Life has changed drastically since October 2019 as working/studying from home became the norm in Lebanon due to civil unrest and then later the pandemic. At first this stimulated innovation in online classes, but more than a year later students are suffering pandemic exhaustion and have lost their motivation to study. Teachers also feel the strain of trying to keep their students’ attention and balance their work life in a much smaller physical setting. How do we meet this challenge in a way that encourages growth rather than exhaustion?
- Keep a regular schedule. Your emotional and physical health will do much when you treat working from home just like a regular work day, rather than an extended holiday. Sure, throw a load of laundry in the wash during the middle of the morning or take a longer lunch break to cook a hot meal every day, but create a schedule and stick to it.
- Don’t answer work emails outside of your scheduled work hours. Change the setting on your phone so you don’t automatically get work email notifications at all hours of the day and don’t work until 11 pm answering emails. Ask your boss to call you if there is an emergency. This will help you to separate your work life from your personal life and give your mind a rest.
- Designate a space in the house for work and only work there. Don’t sit on the sofa or on your bed. Assign yourself a desk, clear a space at the kitchen table if you don’t have one, but find a physical space and put a boundary around that space for work only. Once you step outside of your work space, leave the burdens of work behind and engage with your family or housemates on more pleasant topics.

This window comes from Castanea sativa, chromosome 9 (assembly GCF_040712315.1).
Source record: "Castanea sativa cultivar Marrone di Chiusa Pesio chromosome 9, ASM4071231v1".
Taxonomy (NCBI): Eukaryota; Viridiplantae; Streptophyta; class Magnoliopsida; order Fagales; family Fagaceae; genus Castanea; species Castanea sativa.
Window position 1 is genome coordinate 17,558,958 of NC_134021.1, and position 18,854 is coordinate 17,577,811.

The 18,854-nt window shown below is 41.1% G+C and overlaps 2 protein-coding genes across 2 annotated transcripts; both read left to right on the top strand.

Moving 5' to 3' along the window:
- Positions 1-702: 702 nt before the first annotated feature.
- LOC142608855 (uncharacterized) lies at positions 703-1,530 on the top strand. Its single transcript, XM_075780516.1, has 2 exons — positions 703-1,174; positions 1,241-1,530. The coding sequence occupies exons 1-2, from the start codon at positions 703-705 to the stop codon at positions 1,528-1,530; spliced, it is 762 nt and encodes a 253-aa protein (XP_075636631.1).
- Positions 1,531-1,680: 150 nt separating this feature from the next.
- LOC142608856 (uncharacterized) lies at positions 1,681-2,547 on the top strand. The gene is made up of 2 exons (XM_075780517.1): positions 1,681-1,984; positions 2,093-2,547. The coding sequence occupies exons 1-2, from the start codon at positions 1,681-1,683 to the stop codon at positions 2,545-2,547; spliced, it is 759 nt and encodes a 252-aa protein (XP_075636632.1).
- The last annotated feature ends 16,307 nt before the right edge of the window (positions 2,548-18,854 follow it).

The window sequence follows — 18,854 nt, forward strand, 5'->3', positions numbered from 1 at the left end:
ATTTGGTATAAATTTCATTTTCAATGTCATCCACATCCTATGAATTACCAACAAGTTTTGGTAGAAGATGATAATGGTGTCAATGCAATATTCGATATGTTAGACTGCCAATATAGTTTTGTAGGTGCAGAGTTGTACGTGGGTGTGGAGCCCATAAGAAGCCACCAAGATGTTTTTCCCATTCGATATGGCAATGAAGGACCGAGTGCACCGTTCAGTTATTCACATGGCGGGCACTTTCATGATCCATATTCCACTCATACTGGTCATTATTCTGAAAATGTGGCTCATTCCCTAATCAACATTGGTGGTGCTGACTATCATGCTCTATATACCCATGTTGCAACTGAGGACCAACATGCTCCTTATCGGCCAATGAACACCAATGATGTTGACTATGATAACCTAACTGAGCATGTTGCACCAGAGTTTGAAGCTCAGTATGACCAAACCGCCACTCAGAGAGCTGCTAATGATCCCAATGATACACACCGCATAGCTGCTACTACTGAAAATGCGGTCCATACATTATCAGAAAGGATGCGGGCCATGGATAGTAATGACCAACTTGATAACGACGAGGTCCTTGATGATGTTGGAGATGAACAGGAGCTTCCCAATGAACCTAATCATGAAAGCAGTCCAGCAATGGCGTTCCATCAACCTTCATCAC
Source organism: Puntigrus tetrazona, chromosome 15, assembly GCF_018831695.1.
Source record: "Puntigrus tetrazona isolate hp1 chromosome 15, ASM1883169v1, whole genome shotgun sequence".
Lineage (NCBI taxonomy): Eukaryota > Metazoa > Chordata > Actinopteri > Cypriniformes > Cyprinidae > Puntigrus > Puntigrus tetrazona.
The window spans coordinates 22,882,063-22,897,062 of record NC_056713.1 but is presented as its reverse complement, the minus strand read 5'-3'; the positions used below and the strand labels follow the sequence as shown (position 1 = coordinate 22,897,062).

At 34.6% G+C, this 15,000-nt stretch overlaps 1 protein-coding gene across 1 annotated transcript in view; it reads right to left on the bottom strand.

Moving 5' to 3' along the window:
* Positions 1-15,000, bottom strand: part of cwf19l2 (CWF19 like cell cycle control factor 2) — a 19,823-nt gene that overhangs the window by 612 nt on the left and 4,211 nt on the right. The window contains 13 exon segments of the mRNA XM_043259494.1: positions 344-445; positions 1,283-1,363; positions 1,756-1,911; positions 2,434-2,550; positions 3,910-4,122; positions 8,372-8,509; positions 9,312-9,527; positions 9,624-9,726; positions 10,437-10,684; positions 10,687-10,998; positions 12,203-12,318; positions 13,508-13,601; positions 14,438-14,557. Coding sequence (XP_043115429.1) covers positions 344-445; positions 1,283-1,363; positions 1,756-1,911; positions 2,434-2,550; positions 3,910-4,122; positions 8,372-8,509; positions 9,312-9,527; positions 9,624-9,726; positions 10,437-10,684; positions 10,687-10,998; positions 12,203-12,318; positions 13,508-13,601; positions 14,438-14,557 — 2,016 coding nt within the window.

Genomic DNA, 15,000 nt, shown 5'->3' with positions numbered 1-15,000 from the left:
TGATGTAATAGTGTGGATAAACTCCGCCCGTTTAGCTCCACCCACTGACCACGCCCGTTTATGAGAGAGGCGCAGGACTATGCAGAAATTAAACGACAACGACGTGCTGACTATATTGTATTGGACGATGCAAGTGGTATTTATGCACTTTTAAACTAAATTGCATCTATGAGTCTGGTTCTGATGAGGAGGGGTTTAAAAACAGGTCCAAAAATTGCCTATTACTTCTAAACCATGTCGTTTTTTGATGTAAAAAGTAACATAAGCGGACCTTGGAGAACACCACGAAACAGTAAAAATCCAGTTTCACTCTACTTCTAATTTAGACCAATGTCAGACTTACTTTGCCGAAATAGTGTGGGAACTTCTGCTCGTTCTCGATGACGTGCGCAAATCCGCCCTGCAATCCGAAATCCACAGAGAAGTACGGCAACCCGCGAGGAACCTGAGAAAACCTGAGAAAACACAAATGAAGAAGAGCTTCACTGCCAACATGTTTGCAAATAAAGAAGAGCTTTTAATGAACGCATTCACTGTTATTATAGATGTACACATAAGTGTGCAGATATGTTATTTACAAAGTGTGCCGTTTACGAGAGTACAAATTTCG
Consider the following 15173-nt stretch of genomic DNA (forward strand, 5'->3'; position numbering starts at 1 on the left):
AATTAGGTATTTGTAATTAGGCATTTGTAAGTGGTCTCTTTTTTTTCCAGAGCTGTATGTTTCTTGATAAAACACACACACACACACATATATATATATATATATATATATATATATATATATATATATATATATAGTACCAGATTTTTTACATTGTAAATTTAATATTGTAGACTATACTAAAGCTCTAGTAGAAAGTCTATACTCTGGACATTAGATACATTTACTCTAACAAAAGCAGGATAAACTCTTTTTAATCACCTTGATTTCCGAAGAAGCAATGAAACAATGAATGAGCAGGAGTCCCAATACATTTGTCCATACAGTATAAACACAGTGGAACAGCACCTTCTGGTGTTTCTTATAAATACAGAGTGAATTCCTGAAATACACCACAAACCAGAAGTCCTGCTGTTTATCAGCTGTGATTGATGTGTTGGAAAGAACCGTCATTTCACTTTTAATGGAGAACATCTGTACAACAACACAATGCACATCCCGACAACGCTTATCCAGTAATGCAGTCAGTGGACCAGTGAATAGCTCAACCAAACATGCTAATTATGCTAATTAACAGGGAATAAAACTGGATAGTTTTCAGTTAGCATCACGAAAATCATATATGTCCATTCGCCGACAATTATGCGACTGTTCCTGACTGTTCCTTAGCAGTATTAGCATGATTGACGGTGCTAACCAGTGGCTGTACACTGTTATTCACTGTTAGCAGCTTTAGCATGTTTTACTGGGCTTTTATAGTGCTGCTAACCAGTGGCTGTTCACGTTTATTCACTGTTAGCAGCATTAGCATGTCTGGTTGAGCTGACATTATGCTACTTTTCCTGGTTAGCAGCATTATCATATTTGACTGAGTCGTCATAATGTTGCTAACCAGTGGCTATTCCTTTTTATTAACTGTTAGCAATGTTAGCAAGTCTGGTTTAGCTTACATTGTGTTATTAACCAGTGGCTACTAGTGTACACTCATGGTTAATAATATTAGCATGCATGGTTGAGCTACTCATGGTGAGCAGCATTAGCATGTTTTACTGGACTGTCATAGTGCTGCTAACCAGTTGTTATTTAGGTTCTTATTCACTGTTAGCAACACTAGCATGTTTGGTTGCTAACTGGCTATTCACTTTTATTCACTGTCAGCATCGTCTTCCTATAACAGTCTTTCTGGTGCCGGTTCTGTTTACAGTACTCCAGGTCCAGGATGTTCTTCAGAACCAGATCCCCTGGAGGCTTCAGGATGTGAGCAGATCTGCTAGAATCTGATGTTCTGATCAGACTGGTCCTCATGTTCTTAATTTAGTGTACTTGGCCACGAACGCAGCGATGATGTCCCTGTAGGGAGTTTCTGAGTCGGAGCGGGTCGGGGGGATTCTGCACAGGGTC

- Dress for success. Brush your hair, dress in comfortable clothes, but don’t stay in pajamas all day. You can always change after work hours are over, but the physical act of dressing for work helps you switch your mind to work mode.
- Treasure having more quality time. If you want to learn a new language, take up gardening, or finish a home improvement project, do it! But if you just want to sit with your family and play a game or watch a movie, do it without guilt. Find what brings you joy and make time for it every day. This will help you to manage the uncertainties and difficulties the pandemic has brought.
Most importantly, be realistic about what you can achieve. While social media makes it appear that everyone else during this pandemic has learned how to bake Michelin-star desserts or lost 20 kilos effortlessly, the reality is that many people are just struggling with everyday tasks. Recognize there may be many unexpected outside stressors that can challenge you. Don’t worry about being more or doing more. Be immensely proud of yourself, affirm your achievements, and know that you are enough right here, right now.